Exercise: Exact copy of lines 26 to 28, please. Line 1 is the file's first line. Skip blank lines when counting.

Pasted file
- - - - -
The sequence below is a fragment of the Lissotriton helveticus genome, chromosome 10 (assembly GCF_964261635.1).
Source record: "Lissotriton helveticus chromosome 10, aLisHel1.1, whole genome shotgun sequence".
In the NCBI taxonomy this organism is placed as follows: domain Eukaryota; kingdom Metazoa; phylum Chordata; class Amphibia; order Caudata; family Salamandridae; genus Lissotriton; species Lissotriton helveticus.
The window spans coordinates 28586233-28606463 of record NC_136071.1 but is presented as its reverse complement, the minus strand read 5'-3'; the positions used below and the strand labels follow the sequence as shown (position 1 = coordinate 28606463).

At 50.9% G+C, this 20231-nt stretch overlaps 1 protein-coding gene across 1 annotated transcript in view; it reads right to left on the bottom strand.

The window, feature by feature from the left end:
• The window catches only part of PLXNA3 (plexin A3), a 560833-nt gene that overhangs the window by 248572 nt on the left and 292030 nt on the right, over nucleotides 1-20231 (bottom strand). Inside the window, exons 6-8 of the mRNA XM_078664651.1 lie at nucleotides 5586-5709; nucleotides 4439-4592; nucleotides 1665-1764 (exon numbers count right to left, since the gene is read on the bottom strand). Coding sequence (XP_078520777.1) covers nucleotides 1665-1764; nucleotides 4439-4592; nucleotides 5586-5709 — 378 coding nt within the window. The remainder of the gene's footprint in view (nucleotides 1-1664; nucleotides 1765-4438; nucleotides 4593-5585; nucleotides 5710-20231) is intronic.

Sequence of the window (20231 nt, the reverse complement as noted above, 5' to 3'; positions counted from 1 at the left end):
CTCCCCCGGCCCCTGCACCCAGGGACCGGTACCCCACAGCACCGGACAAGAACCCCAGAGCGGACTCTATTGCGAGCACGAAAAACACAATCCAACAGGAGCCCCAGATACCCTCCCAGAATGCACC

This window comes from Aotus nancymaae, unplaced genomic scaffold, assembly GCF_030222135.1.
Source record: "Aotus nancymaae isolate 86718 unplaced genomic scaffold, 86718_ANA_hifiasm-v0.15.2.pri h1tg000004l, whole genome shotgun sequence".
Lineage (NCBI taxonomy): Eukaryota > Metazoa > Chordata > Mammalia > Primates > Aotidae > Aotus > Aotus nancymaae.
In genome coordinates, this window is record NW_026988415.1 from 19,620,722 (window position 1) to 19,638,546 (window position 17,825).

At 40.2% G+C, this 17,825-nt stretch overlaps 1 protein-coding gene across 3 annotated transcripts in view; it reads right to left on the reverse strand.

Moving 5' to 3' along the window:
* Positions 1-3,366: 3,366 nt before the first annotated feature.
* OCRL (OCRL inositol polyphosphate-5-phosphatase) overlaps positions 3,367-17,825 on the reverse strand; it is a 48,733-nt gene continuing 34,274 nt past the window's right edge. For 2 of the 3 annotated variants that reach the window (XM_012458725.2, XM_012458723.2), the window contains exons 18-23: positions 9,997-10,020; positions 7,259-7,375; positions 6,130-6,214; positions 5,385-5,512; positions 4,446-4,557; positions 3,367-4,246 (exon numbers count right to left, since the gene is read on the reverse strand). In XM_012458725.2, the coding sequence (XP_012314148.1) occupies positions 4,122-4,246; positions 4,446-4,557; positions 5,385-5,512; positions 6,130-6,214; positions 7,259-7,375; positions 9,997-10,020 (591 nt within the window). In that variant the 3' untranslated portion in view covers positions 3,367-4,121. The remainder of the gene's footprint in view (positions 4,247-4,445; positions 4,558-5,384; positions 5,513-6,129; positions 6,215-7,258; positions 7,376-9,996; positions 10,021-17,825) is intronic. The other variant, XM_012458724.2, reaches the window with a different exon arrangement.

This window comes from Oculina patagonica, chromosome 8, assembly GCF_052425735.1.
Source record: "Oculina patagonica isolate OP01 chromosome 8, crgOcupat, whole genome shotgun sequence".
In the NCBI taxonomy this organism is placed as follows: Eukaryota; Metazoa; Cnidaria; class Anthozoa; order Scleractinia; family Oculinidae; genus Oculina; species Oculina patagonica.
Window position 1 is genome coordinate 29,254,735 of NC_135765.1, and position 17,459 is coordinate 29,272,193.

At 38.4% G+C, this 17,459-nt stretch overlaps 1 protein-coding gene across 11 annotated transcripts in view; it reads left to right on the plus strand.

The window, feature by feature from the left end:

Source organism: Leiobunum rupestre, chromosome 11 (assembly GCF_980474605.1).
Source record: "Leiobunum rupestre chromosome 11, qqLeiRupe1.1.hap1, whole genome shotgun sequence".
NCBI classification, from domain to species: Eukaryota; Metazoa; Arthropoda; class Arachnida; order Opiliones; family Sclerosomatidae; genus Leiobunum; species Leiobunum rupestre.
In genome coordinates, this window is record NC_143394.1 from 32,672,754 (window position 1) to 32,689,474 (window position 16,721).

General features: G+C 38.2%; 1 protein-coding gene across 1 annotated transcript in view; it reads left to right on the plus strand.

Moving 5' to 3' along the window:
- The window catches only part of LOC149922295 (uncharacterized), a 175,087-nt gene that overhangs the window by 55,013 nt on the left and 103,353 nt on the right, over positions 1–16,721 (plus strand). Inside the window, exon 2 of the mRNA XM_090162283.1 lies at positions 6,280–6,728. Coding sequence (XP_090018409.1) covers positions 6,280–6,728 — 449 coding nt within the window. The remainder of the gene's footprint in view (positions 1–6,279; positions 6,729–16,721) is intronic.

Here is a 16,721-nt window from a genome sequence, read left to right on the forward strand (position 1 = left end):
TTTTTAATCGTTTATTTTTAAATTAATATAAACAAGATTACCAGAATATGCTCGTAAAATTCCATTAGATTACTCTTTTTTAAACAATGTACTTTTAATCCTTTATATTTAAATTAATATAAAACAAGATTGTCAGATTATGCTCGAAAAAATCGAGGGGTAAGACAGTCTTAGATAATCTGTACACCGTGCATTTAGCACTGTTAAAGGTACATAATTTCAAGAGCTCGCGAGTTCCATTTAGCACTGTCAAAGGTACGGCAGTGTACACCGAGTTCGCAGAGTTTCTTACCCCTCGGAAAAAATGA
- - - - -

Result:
NCBI classification, from domain to species: Eukaryota; Metazoa; Arthropoda; class Arachnida; order Opiliones; family Sclerosomatidae; genus Leiobunum; species Leiobunum rupestre.
In genome coordinates, this window is record NC_143394.1 from 32,672,754 (window position 1) to 32,689,474 (window position 16,721).

General features: G+C 38.2%; 1 protein-coding gene across 1 annotated transcript in view; it reads left to right on the plus strand.